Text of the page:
This issue examines the visible and subverted process of radical care and organisational responsibilities, the importance of the creative process while going through intergenerational trauma and the cruelty of impatience. Partly guest-edited as a collaboration with the Baltic Circle Festival, with texts highlighting the intersection between art and nature, aggressive land use and kindness. Featuring an editorial by Hector Sanchez, essays by Ingrid Fadnes, Anna Varfolomeeva, Helga West, Mariliis Rebane; reviews by Timo S. Tuhkanen, Shia Conlon.
After a long period of silence in live artistic acts since last year, we have realized how powerful live art can be to build a sense of kindness among strangers that are standing at the same place, same time, enjoying the same live act. A kindness that could be an initial point for a radical care action. Art can make visible that care is not only a human relationship, and that is the central point of the Baltic Circle Festival and this current Issue.READ
Guest Editorial / November 2021
Hector Sanchez writes about the aggressive land use, and how to build radical care action on a damaged planet.
The silent “forest”
Ingrid Fadnes writes about the forced eucalyptus plantations in Brazil and its brutal aftermath on local habitat.
Through everyday engagement with industrial materials and machines, workers often develop strong attachment and a sense of pride towards industries. However, increased care about the industry may influence workers’ estrangement from their bodily needs. As a result, they start prioritizing productivity over their health and well-being. I define intertwined relations of industrial attachment and self-damage as “destructive care.”READ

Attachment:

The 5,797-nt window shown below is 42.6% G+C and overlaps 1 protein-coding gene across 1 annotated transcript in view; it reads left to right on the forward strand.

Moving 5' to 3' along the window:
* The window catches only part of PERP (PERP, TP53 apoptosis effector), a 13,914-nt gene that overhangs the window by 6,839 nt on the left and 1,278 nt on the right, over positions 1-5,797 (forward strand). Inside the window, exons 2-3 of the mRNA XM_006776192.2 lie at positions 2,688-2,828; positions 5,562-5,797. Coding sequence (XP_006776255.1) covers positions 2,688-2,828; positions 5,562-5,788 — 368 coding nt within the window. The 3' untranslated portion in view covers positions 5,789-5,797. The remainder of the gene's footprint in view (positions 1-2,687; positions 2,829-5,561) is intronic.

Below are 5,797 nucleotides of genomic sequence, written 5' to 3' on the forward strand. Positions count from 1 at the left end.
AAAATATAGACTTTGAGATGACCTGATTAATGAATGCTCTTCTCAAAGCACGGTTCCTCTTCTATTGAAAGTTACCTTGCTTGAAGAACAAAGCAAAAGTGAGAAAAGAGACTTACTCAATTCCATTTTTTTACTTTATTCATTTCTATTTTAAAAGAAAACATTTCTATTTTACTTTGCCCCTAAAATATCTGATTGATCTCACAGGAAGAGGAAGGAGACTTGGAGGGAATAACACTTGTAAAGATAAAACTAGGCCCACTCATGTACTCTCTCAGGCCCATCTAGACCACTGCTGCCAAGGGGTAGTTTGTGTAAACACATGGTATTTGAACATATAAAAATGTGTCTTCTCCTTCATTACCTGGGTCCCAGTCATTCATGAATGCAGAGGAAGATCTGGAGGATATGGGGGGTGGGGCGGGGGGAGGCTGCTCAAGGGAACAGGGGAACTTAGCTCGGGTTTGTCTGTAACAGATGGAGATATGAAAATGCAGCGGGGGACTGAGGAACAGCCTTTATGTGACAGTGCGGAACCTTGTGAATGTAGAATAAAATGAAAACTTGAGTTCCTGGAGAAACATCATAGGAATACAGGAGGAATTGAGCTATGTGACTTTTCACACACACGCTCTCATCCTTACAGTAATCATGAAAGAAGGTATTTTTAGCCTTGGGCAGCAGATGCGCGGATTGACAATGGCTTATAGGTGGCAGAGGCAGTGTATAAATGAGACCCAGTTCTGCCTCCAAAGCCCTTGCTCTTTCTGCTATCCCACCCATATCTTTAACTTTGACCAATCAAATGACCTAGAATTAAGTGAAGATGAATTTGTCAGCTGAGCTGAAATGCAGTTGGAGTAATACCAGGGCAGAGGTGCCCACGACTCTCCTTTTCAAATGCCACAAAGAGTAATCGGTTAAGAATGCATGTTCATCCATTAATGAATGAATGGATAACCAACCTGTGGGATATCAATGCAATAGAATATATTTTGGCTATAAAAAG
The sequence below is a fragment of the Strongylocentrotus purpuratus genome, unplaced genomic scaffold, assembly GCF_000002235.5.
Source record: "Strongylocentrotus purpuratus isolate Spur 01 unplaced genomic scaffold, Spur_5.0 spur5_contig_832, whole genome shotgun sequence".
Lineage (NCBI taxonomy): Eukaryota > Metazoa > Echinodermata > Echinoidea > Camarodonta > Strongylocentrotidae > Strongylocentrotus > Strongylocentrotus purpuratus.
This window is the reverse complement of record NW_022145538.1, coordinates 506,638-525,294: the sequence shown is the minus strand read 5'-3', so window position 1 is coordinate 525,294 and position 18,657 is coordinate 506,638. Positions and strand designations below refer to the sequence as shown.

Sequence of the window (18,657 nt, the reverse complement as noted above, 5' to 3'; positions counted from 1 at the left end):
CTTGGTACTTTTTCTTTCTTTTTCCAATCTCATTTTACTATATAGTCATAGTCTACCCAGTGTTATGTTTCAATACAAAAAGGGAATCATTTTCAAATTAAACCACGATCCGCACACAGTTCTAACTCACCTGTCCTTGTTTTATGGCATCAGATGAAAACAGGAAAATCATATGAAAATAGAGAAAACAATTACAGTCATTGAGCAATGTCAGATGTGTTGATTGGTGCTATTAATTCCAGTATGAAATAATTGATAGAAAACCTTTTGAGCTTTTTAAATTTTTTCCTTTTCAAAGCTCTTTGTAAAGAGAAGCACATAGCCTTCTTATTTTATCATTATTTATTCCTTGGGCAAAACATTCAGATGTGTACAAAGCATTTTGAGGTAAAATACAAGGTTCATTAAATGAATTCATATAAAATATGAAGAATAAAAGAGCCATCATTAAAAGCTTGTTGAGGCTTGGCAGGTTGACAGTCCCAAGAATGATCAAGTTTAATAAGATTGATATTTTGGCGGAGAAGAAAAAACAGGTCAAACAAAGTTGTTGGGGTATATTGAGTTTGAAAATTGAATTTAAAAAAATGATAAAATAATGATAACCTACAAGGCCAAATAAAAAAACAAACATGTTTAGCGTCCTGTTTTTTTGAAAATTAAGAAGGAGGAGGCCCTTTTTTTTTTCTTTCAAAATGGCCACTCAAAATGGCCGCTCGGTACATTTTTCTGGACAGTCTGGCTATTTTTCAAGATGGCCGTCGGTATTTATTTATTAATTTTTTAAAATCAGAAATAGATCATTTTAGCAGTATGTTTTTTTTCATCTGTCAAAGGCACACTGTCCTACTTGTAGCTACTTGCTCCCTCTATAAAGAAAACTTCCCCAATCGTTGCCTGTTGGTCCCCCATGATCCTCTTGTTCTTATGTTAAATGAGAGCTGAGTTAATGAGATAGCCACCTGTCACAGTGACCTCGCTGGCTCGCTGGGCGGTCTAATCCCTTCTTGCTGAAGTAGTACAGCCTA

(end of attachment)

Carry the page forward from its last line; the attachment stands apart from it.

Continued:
Productive Bodies, Care and Destruction
Anna Varfolomeeva’s essay on the paradoxical parallels between more-than-human care and self-destruction in the realm of heavy industries.
Dolls that imitate the Sámi can be purchased at a souvenir shop or flea market, where they usually end up. There I face these dolls, as our paths cross second-hand and intertwine into a play in the quiet hours, hidden from view. Why do I get the impression that when the dolls are abandoned, they are at their most revealing? The setting is always the same: a brightly coloured gift shelf, a shabby box, or a vague, provocative shelf.READ
Seeing my self-image in dolls that imitate the Sámi people
Helga West on the politics of souvenir dolls that exoticize the Sámi people.
I believe that exhibitions have a reality-making capacity and a role in shaping public opinion. They can uphold, underpin or prop up ideas that are undervalued. Can curating then expand the way time is generally perceived? Can it attend to the crises of hope? An overview of display practices’ history at least reveals that curating has always reflected the current approach to time.READ
In the Crisis of Time
Mariliis Rebane on dystopian narratives and how can curatorial practices contribute to imagining alternative futures and maintaining hope in the time of crisis.
A I S T I T – coming to our senses is a traveling exhibition with a satellite programme, a publication and three part podcast and it happened/will happen in various locations in Paris, London, Berlin, Helsinki, and Ghent. Since the exhibition deals with the senses my plan for the review was to try and experience it primarily from a non-visual perspective and focus on how the exhibition brings in the audience and allows them to experience and feel their way through the works.READ